Multiple regression with continuous variables.

Conventional statistical packages, e.g. SPSS, lm() in R, typically give me an F value, dfs, and a significance test on whether the model is performing well. I can also use ANOVA to compare whether one model is significantly better than another by finding out whether the increase in R square is significant.

Structural equation modeling programs, e.g. Mplus, lavaan package in R, also allow me to run regression with added benefits of missing data handling through full information maximum likelihood. Even though parameter estimates and R squares are similar between these two approaches, I do not get the F value and the significance testing of model doing regression in SEM style. Instead, I get model fit information with df being 0, and I cannot figure out how I could test whether one regression model is better than another.


  1. What are the differences between these two approaches, if any?
  2. In SEM style, how do I know a regression model is good, and how can I compare whether one regression model has significantly larger R square than another?
  • 2
    $\begingroup$ You might find this interesting: "Eight Myths about Causality and Structural Equation Models", ftp.cs.ucla.edu/pub/stat_ser/r393.pdf $\endgroup$
    – Stijn
    Mar 7, 2013 at 15:31
  • $\begingroup$ Thank you @Stijn ! It looks very helpful. I copied the myths discussed in your PDF here in case people want to have a quick glance: $\endgroup$
    – Sootica
    Mar 7, 2013 at 21:02
  • 1
    $\begingroup$ #1 SEMs aim to establish causal relations from associations alone. #2 SEM and regression are essentially equivalent. #3 No causation without manipulation. #4 The potential outcome framework is more principled than SEMs. #5 SEMs are not equipped to handle nonlinear causal relationships. #6 SEMs are less applicable to experiments with randomized treatments. #7 SEM is not appropriate for mediation analysis. #8 SEMs do not test any major part of the theory against the data. $\endgroup$
    – Sootica
    Mar 7, 2013 at 21:09
  • 1
    $\begingroup$ SEMs do not aim to do anything, no more than a hammer aims to drive nails. They are a mathematical statement about how you think the universe works that can be compared to the observed data. Any causal and statistical inferences are for the user to make, not the model - just like with any other statistical model. There is no magic in SEM but when they are presented as such (usually as some kind of straw-man), it discourages people from using a potentially useful method. $\endgroup$
    – D L Dahly
    Mar 8, 2015 at 12:03

1 Answer 1


I think doing regression via SEM is bogus. I mean, it is cute to show that you can express a linear regression as a special case of SEM, just to show how general SEMs are, but doing regression with an SEM is a waste of time, as this approach does not utilize the many advances in regression modeling specific to linear models. This is the right tool for the job issue: if nothing else is at hand, I would hammer a nail into a drywall with the screwdriver by holding the latter at a sharp end and hitting the nail with the handle, but I won't recommend doing that, in general.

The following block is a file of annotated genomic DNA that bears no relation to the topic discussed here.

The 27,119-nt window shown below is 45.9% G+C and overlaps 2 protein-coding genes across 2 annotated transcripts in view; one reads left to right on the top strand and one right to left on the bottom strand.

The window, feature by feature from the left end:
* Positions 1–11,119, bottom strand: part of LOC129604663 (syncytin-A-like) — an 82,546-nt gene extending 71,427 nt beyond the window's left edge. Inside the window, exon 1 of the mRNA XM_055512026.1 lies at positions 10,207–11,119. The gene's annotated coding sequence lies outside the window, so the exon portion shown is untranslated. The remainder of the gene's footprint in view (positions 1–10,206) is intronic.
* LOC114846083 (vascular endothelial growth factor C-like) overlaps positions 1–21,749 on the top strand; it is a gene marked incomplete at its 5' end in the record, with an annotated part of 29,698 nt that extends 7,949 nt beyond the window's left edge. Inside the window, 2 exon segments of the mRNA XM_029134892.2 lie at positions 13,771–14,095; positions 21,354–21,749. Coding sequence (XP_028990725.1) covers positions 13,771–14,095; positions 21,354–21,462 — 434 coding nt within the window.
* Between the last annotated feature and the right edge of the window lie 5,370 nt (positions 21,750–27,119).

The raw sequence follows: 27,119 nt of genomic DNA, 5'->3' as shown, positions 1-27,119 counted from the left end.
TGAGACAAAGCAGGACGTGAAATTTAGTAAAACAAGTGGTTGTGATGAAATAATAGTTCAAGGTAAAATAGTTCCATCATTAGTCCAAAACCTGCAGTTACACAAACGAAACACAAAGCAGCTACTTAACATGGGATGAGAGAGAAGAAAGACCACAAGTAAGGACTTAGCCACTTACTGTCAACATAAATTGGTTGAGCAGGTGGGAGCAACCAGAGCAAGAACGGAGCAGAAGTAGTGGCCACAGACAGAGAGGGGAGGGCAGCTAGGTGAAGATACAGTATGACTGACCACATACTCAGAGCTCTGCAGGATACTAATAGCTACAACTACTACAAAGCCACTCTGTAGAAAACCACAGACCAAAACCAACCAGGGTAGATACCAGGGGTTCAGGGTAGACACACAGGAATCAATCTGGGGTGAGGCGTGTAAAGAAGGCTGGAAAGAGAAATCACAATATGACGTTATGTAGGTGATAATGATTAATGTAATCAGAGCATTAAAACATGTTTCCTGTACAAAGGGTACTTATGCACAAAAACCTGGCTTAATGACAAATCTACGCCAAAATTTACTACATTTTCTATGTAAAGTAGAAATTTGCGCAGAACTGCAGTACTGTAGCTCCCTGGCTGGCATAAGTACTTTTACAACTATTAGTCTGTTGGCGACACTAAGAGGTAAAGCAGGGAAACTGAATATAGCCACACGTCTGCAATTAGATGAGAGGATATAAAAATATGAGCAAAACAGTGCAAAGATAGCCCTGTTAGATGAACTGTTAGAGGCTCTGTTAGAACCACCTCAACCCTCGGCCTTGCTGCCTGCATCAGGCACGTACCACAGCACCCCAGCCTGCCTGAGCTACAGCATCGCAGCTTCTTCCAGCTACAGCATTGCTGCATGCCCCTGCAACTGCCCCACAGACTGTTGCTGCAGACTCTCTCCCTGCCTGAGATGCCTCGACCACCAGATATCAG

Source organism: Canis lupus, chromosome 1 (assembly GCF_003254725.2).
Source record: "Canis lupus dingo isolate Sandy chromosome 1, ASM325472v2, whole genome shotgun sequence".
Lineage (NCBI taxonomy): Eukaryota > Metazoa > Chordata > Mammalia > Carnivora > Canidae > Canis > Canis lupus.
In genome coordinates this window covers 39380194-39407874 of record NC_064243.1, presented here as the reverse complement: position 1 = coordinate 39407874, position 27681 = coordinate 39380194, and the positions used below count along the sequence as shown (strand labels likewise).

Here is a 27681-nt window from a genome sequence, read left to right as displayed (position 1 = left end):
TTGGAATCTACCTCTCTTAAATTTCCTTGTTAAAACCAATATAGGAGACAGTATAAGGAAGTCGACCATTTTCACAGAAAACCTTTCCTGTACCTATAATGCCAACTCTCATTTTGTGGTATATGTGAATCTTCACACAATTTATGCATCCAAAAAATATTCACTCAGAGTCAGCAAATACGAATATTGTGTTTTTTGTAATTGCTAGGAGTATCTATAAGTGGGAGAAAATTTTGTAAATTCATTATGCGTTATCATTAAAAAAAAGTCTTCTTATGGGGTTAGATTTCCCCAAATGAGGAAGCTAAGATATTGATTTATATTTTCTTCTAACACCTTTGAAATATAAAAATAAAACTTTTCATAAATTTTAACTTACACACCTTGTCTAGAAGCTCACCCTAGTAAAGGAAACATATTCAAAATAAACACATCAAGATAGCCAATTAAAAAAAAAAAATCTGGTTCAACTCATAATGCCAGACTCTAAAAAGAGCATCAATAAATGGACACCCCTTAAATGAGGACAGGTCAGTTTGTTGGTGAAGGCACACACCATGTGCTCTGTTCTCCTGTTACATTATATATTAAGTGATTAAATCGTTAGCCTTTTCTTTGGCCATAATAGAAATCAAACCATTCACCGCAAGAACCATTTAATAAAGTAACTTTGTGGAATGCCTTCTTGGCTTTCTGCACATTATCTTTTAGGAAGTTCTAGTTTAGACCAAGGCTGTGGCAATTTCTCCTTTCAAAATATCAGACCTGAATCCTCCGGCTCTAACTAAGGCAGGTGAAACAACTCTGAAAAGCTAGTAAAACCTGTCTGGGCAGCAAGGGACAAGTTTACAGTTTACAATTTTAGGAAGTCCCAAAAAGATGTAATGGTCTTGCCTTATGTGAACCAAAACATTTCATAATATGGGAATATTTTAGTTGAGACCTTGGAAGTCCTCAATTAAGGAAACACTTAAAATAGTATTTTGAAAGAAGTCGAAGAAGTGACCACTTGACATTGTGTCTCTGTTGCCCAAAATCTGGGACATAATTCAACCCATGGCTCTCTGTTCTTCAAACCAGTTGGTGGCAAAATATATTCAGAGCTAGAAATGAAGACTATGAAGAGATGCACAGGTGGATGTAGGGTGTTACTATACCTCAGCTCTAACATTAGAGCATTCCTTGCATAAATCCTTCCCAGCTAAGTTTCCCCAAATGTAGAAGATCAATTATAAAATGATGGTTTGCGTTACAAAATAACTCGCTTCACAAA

In SEM, you model the covariance matrix of everything: the regressors and the dependent variable. The covariance matrix of the regressors have to be unconstrained. The covariances between the dependent variable and the regressors is what generates the coefficient estimates, and the variance of the dependent variable, the $s^2$. So you've utilized all the degrees of freedom (number of covariance matrix entries), and that's why you see a zero. You should still be able to find $R^2$ in your output, but it will be hidden deeply somewhere, not thrown at you as in regression output: from the point of view of SEMs, your dependent variable is nothing striking, you may have a few dozen regressions in your output, and you can get all of their $R^2$s, or reliabilities, somewhere, but you may have to ask for it with some TECH options in Mplus.

The missing value stuff is even greater bogus. Typically, you have to assume some sort of a distribution, such as multivariate normal, to run a full information maximum likelihood. This is very doubtful for most applications, e.g. when you have dummy explanatory variables.

The advantage of doing regression properly with R or Stata is that you will have access to all the traditional diagnostics (residuals, leverage, etc. on influence; collinearity, nonlinearity and other goodness of fit issues), as well as additional tools for better inference (sandwich estimator that can be made robust for heteroskedasticity, cluster correlation or autocorrelation). SEM can offer "robust" standard errors, too, but they don't work well when the model is structurally misspecified (and that's what one of my papers was about).


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